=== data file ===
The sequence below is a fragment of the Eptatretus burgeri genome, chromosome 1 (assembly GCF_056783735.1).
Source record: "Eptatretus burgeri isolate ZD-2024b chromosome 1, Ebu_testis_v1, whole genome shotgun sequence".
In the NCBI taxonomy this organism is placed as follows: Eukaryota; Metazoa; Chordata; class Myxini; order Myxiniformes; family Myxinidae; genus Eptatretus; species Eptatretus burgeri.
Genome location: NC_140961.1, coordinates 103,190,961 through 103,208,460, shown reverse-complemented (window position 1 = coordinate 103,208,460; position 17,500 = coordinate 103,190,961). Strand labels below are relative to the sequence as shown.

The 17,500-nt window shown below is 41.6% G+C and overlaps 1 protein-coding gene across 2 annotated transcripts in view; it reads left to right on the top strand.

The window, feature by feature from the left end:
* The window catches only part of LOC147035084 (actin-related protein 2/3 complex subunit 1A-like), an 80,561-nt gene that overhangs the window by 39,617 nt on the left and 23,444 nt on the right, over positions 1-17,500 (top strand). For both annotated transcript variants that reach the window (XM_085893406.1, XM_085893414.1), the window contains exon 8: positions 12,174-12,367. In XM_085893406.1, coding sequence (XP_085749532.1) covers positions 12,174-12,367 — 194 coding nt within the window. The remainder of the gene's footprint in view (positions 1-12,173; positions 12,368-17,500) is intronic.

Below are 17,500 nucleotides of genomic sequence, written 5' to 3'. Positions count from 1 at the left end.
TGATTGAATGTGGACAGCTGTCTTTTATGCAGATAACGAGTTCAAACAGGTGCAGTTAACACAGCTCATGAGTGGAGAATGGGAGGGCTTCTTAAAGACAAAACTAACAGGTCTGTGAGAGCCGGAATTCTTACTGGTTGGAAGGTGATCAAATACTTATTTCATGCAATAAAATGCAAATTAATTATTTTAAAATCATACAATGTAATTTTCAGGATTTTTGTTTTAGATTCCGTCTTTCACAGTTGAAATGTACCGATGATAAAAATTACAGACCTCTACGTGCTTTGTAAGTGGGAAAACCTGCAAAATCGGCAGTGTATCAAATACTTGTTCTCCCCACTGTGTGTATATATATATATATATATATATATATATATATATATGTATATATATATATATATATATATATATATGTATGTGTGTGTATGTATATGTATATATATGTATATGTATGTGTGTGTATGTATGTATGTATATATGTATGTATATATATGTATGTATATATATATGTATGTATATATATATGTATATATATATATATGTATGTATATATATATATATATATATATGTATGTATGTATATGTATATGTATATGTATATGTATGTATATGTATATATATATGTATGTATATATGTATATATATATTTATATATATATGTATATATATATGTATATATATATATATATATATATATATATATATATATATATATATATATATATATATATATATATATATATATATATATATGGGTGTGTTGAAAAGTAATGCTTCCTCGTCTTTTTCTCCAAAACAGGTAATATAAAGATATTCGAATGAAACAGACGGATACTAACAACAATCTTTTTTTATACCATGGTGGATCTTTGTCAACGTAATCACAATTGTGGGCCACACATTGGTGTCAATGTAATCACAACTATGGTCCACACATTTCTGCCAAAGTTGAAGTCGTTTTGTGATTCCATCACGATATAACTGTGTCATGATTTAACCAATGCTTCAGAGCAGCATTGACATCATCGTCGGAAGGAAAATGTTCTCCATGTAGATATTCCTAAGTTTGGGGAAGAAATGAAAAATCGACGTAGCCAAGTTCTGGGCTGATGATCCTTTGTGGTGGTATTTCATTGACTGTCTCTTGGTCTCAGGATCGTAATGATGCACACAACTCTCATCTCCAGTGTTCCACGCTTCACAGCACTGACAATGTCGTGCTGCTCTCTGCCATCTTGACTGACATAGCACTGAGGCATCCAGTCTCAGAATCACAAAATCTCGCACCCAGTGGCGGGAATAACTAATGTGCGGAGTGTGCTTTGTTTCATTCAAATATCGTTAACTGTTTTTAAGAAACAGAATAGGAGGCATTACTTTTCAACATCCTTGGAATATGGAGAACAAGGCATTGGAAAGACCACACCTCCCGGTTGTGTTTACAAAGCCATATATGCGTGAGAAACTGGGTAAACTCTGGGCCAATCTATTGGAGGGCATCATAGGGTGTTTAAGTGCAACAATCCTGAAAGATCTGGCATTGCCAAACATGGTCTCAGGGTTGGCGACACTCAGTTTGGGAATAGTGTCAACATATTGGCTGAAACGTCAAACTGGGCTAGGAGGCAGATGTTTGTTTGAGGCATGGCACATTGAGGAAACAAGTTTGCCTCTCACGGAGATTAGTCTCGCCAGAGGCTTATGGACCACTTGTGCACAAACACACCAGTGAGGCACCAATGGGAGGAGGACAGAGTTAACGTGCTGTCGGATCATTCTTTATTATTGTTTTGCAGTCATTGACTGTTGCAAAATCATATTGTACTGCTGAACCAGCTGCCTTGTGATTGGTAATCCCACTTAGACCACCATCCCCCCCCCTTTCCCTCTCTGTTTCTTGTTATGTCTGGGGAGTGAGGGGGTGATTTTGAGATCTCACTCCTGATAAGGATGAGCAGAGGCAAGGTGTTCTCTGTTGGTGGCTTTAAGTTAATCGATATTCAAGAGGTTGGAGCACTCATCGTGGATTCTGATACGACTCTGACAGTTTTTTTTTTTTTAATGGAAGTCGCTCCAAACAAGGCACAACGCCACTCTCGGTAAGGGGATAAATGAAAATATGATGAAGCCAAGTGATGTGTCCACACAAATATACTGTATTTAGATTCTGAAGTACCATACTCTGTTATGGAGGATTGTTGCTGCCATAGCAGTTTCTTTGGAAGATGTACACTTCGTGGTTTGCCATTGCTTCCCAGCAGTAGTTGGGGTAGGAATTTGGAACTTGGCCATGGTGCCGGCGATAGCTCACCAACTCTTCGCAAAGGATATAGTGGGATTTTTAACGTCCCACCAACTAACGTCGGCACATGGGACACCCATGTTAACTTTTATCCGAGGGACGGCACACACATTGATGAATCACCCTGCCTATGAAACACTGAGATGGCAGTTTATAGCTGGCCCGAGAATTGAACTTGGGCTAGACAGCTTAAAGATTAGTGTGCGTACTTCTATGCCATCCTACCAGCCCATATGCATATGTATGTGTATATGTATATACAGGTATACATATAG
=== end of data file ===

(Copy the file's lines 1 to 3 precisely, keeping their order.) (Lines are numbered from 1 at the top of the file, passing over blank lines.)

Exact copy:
The sequence below is a fragment of the Eptatretus burgeri genome, chromosome 1 (assembly GCF_056783735.1).
Source record: "Eptatretus burgeri isolate ZD-2024b chromosome 1, Ebu_testis_v1, whole genome shotgun sequence".
In the NCBI taxonomy this organism is placed as follows: Eukaryota; Metazoa; Chordata; class Myxini; order Myxiniformes; family Myxinidae; genus Eptatretus; species Eptatretus burgeri.